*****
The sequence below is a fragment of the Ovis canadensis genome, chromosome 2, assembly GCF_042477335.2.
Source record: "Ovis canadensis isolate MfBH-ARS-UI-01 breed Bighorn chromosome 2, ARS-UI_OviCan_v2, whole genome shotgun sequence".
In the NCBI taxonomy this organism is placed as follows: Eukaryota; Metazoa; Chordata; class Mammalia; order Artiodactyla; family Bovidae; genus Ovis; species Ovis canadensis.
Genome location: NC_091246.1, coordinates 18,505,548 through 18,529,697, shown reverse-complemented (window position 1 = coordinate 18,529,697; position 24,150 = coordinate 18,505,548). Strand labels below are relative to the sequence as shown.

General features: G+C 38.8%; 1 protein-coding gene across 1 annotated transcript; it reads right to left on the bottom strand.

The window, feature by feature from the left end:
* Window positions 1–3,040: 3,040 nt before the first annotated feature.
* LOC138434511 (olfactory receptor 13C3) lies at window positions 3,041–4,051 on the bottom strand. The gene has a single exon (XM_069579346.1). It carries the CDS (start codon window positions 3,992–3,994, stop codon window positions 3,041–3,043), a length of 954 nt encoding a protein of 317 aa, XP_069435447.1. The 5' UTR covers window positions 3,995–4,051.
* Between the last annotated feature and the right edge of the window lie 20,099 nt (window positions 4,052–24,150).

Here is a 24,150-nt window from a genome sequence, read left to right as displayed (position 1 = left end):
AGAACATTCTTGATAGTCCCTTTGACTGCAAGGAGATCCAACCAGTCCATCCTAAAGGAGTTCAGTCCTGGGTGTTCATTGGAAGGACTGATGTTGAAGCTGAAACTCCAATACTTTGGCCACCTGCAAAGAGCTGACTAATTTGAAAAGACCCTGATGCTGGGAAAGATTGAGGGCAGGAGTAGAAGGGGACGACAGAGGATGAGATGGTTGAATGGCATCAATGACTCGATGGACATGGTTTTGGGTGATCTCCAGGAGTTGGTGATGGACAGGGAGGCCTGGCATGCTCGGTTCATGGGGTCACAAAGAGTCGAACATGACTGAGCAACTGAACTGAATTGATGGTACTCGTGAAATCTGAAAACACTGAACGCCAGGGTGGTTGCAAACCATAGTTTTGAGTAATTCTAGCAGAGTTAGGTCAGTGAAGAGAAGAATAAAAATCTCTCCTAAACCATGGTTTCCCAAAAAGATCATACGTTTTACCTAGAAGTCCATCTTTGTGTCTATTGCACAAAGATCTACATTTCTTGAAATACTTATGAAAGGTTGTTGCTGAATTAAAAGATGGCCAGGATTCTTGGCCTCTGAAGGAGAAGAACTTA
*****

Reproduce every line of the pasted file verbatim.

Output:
The sequence below is a fragment of the Ovis canadensis genome, chromosome 2, assembly GCF_042477335.2.
Source record: "Ovis canadensis isolate MfBH-ARS-UI-01 breed Bighorn chromosome 2, ARS-UI_OviCan_v2, whole genome shotgun sequence".
In the NCBI taxonomy this organism is placed as follows: Eukaryota; Metazoa; Chordata; class Mammalia; order Artiodactyla; family Bovidae; genus Ovis; species Ovis canadensis.
Genome location: NC_091246.1, coordinates 18,505,548 through 18,529,697, shown reverse-complemented (window position 1 = coordinate 18,529,697; position 24,150 = coordinate 18,505,548). Strand labels below are relative to the sequence as shown.

General features: G+C 38.8%; 1 protein-coding gene across 1 annotated transcript; it reads right to left on the bottom strand.

The window, feature by feature from the left end:
* Window positions 1–3,040: 3,040 nt before the first annotated feature.
* LOC138434511 (olfactory receptor 13C3) lies at window positions 3,041–4,051 on the bottom strand. The gene has a single exon (XM_069579346.1). It carries the CDS (start codon window positions 3,992–3,994, stop codon window positions 3,041–3,043), a length of 954 nt encoding a protein of 317 aa, XP_069435447.1. The 5' UTR covers window positions 3,995–4,051.
* Between the last annotated feature and the right edge of the window lie 20,099 nt (window positions 4,052–24,150).

Here is a 24,150-nt window from a genome sequence, read left to right as displayed (position 1 = left end):
AGAACATTCTTGATAGTCCCTTTGACTGCAAGGAGATCCAACCAGTCCATCCTAAAGGAGTTCAGTCCTGGGTGTTCATTGGAAGGACTGATGTTGAAGCTGAAACTCCAATACTTTGGCCACCTGCAAAGAGCTGACTAATTTGAAAAGACCCTGATGCTGGGAAAGATTGAGGGCAGGAGTAGAAGGGGACGACAGAGGATGAGATGGTTGAATGGCATCAATGACTCGATGGACATGGTTTTGGGTGATCTCCAGGAGTTGGTGATGGACAGGGAGGCCTGGCATGCTCGGTTCATGGGGTCACAAAGAGTCGAACATGACTGAGCAACTGAACTGAATTGATGGTACTCGTGAAATCTGAAAACACTGAACGCCAGGGTGGTTGCAAACCATAGTTTTGAGTAATTCTAGCAGAGTTAGGTCAGTGAAGAGAAGAATAAAAATCTCTCCTAAACCATGGTTTCCCAAAAAGATCATACGTTTTACCTAGAAGTCCATCTTTGTGTCTATTGCACAAAGATCTACATTTCTTGAAATACTTATGAAAGGTTGTTGCTGAATTAAAAGATGGCCAGGATTCTTGGCCTCTGAAGGAGAAGAACTTA